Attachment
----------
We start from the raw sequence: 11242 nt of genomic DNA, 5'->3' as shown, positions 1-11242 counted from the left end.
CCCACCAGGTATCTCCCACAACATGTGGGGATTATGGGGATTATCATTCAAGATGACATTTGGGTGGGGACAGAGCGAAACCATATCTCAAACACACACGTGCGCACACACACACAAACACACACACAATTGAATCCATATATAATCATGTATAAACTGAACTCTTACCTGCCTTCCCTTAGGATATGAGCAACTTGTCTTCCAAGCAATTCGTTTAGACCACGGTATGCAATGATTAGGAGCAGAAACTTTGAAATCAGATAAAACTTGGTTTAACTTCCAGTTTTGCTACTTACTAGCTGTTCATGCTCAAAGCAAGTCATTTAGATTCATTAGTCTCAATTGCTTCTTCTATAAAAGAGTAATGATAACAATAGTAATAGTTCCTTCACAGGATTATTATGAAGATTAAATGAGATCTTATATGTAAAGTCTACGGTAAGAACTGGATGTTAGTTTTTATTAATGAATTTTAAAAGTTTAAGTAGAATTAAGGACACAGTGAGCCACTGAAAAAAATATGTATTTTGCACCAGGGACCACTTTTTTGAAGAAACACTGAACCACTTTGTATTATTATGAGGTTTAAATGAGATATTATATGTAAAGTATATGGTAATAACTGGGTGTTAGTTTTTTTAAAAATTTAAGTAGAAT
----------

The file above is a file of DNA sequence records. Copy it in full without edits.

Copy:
We start from the raw sequence: 11242 nt of genomic DNA, 5'->3' as shown, positions 1-11242 counted from the left end.
CCCACCAGGTATCTCCCACAACATGTGGGGATTATGGGGATTATCATTCAAGATGACATTTGGGTGGGGACAGAGCGAAACCATATCTCAAACACACACGTGCGCACACACACACAAACACACACACAATTGAATCCATATATAATCATGTATAAACTGAACTCTTACCTGCCTTCCCTTAGGATATGAGCAACTTGTCTTCCAAGCAATTCGTTTAGACCACGGTATGCAATGATTAGGAGCAGAAACTTTGAAATCAGATAAAACTTGGTTTAACTTCCAGTTTTGCTACTTACTAGCTGTTCATGCTCAAAGCAAGTCATTTAGATTCATTAGTCTCAATTGCTTCTTCTATAAAAGAGTAATGATAACAATAGTAATAGTTCCTTCACAGGATTATTATGAAGATTAAATGAGATCTTATATGTAAAGTCTACGGTAAGAACTGGATGTTAGTTTTTATTAATGAATTTTAAAAGTTTAAGTAGAATTAAGGACACAGTGAGCCACTGAAAAAAATATGTATTTTGCACCAGGGACCACTTTTTTGAAGAAACACTGAACCACTTTGTATTATTATGAGGTTTAAATGAGATATTATATGTAAAGTATATGGTAATAACTGGGTGTTAGTTTTTTTAAAAATTTAAGTAGAAT